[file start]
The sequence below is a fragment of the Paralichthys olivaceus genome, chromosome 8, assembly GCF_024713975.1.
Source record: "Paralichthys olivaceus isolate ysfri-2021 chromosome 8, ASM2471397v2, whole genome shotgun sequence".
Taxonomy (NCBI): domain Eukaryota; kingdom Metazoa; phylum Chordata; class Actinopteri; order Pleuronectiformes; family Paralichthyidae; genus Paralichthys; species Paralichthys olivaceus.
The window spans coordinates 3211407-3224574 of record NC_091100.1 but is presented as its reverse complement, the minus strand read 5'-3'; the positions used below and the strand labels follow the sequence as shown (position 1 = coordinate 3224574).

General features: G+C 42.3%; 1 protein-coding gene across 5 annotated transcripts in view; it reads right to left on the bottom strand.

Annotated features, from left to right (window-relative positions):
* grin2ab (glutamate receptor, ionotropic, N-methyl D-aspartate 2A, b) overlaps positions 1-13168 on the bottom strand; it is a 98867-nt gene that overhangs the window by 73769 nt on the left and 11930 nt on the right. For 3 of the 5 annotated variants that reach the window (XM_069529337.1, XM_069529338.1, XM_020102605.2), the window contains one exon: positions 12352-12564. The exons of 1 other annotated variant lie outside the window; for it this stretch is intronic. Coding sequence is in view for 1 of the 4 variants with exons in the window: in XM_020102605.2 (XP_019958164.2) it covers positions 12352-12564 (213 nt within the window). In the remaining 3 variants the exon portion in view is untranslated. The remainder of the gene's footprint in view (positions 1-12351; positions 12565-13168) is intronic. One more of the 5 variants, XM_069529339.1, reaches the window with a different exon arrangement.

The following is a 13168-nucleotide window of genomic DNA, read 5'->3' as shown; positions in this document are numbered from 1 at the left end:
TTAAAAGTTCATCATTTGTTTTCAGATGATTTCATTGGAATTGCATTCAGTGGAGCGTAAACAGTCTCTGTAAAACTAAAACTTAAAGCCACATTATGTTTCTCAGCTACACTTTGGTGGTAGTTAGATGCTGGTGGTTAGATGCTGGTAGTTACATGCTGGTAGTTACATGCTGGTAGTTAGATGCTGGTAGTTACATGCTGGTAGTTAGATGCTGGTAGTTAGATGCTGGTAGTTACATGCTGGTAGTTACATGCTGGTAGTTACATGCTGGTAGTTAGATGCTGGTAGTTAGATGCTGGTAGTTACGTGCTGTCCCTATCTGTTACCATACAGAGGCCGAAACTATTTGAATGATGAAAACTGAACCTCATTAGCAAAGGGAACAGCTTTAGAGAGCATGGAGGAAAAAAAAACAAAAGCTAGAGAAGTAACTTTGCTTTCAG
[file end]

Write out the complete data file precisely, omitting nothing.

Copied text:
The sequence below is a fragment of the Paralichthys olivaceus genome, chromosome 8, assembly GCF_024713975.1.
Source record: "Paralichthys olivaceus isolate ysfri-2021 chromosome 8, ASM2471397v2, whole genome shotgun sequence".
Taxonomy (NCBI): domain Eukaryota; kingdom Metazoa; phylum Chordata; class Actinopteri; order Pleuronectiformes; family Paralichthyidae; genus Paralichthys; species Paralichthys olivaceus.
The window spans coordinates 3211407-3224574 of record NC_091100.1 but is presented as its reverse complement, the minus strand read 5'-3'; the positions used below and the strand labels follow the sequence as shown (position 1 = coordinate 3224574).

General features: G+C 42.3%; 1 protein-coding gene across 5 annotated transcripts in view; it reads right to left on the bottom strand.

Annotated features, from left to right (window-relative positions):
* grin2ab (glutamate receptor, ionotropic, N-methyl D-aspartate 2A, b) overlaps positions 1-13168 on the bottom strand; it is a 98867-nt gene that overhangs the window by 73769 nt on the left and 11930 nt on the right. For 3 of the 5 annotated variants that reach the window (XM_069529337.1, XM_069529338.1, XM_020102605.2), the window contains one exon: positions 12352-12564. The exons of 1 other annotated variant lie outside the window; for it this stretch is intronic. Coding sequence is in view for 1 of the 4 variants with exons in the window: in XM_020102605.2 (XP_019958164.2) it covers positions 12352-12564 (213 nt within the window). In the remaining 3 variants the exon portion in view is untranslated. The remainder of the gene's footprint in view (positions 1-12351; positions 12565-13168) is intronic. One more of the 5 variants, XM_069529339.1, reaches the window with a different exon arrangement.

The following is a 13168-nucleotide window of genomic DNA, read 5'->3' as shown; positions in this document are numbered from 1 at the left end:
TTAAAAGTTCATCATTTGTTTTCAGATGATTTCATTGGAATTGCATTCAGTGGAGCGTAAACAGTCTCTGTAAAACTAAAACTTAAAGCCACATTATGTTTCTCAGCTACACTTTGGTGGTAGTTAGATGCTGGTGGTTAGATGCTGGTAGTTACATGCTGGTAGTTACATGCTGGTAGTTAGATGCTGGTAGTTACATGCTGGTAGTTAGATGCTGGTAGTTAGATGCTGGTAGTTACATGCTGGTAGTTACATGCTGGTAGTTACATGCTGGTAGTTAGATGCTGGTAGTTAGATGCTGGTAGTTACGTGCTGTCCCTATCTGTTACCATACAGAGGCCGAAACTATTTGAATGATGAAAACTGAACCTCATTAGCAAAGGGAACAGCTTTAGAGAGCATGGAGGAAAAAAAAACAAAAGCTAGAGAAGTAACTTTGCTTTCAG